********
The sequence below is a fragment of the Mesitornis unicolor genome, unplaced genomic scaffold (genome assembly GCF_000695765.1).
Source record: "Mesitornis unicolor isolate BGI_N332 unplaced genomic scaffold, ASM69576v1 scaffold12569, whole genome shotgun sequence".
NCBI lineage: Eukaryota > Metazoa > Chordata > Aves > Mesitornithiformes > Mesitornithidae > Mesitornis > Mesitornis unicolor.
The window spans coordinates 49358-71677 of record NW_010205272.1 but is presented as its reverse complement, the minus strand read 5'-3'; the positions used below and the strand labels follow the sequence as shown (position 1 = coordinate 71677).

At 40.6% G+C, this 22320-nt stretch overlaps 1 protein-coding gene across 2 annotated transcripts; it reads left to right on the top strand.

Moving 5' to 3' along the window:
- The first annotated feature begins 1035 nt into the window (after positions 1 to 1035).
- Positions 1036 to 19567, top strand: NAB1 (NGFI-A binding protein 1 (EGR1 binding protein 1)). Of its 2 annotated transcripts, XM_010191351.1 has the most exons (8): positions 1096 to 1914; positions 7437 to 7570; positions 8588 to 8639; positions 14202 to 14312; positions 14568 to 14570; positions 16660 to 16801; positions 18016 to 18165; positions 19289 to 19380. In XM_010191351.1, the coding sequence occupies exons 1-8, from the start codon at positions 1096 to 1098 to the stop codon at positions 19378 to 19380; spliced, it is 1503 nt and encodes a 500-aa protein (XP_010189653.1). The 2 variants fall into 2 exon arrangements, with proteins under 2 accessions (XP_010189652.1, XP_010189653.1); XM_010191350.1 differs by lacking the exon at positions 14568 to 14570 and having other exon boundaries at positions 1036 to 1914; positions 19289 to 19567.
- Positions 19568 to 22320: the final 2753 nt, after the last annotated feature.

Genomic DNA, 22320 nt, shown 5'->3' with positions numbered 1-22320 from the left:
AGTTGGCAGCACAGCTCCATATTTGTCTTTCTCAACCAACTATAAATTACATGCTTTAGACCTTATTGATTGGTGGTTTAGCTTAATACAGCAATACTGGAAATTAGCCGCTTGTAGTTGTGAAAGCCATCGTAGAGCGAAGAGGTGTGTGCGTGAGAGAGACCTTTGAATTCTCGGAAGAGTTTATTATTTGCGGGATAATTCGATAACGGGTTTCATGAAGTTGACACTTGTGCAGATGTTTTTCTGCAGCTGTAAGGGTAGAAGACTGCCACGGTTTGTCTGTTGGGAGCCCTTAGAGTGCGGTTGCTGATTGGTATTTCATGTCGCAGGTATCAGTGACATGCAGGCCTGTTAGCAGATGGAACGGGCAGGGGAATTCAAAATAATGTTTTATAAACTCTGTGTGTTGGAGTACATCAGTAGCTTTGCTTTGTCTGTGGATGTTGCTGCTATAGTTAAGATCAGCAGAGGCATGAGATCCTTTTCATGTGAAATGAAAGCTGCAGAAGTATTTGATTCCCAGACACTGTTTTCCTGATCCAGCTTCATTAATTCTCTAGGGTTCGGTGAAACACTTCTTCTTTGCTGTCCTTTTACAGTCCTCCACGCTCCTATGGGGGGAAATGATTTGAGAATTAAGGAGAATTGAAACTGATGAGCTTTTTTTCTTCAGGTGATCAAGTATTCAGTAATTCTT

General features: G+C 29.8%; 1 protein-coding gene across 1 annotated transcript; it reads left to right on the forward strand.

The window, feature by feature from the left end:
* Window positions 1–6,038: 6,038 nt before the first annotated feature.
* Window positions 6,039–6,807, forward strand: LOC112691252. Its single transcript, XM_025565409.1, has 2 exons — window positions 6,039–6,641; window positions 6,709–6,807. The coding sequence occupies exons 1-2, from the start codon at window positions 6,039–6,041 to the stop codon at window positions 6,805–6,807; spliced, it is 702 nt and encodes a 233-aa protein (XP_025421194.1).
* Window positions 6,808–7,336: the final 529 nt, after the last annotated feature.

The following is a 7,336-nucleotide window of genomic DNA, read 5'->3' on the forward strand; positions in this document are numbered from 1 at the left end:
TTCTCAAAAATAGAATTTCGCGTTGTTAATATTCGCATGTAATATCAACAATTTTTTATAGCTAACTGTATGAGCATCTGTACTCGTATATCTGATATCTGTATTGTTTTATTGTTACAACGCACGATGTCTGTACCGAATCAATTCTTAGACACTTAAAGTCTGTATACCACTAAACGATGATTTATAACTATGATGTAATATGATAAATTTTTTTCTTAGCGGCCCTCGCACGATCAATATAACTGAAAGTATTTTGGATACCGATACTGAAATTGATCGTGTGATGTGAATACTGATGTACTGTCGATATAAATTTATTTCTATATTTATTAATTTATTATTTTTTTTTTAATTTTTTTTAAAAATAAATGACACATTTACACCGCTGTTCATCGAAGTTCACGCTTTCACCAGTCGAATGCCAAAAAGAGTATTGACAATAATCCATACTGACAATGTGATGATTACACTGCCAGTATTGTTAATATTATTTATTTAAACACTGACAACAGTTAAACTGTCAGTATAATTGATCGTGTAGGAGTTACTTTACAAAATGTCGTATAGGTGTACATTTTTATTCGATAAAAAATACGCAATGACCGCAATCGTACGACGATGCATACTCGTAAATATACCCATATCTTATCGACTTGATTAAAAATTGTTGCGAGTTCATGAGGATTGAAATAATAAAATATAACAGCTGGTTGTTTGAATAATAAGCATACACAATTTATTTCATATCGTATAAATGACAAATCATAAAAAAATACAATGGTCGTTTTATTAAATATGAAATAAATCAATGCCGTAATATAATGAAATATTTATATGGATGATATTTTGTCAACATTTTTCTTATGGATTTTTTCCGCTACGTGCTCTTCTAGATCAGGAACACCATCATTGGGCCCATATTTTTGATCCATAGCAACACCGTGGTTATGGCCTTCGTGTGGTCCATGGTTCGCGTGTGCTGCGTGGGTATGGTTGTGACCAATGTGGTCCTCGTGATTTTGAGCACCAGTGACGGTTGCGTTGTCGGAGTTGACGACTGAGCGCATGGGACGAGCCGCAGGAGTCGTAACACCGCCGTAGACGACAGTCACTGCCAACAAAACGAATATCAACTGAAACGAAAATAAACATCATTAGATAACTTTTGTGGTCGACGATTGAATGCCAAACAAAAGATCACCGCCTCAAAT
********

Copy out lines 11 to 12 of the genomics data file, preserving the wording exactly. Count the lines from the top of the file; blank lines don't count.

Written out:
AGTTGGCAGCACAGCTCCATATTTGTCTTTCTCAACCAACTATAAATTACATGCTTTAGACCTTATTGATTGGTGGTTTAGCTTAATACAGCAATACTGGAAATTAGCCGCTTGTAGTTGTGAAAGCCATCGTAGAGCGAAGAGGTGTGTGCGTGAGAGAGACCTTTGAATTCTCGGAAGAGTTTATTATTTGCGGGATAATTCGATAACGGGTTTCATGAAGTTGACACTTGTGCAGATGTTTTTCTGCAGCTGTAAGGGTAGAAGACTGCCACGGTTTGTCTGTTGGGAGCCCTTAGAGTGCGGTTGCTGATTGGTATTTCATGTCGCAGGTATCAGTGACATGCAGGCCTGTTAGCAGATGGAACGGGCAGGGGAATTCAAAATAATGTTTTATAAACTCTGTGTGTTGGAGTACATCAGTAGCTTTGCTTTGTCTGTGGATGTTGCTGCTATAGTTAAGATCAGCAGAGGCATGAGATCCTTTTCATGTGAAATGAAAGCTGCAGAAGTATTTGATTCCCAGACACTGTTTTCCTGATCCAGCTTCATTAATTCTCTAGGGTTCGGTGAAACACTTCTTCTTTGCTGTCCTTTTACAGTCCTCCACGCTCCTATGGGGGGAAATGATTTGAGAATTAAGGAGAATTGAAACTGATGAGCTTTTTTTCTTCAGGTGATCAAGTATTCAGTAATTCTT

General features: G+C 29.8%; 1 protein-coding gene across 1 annotated transcript; it reads left to right on the forward strand.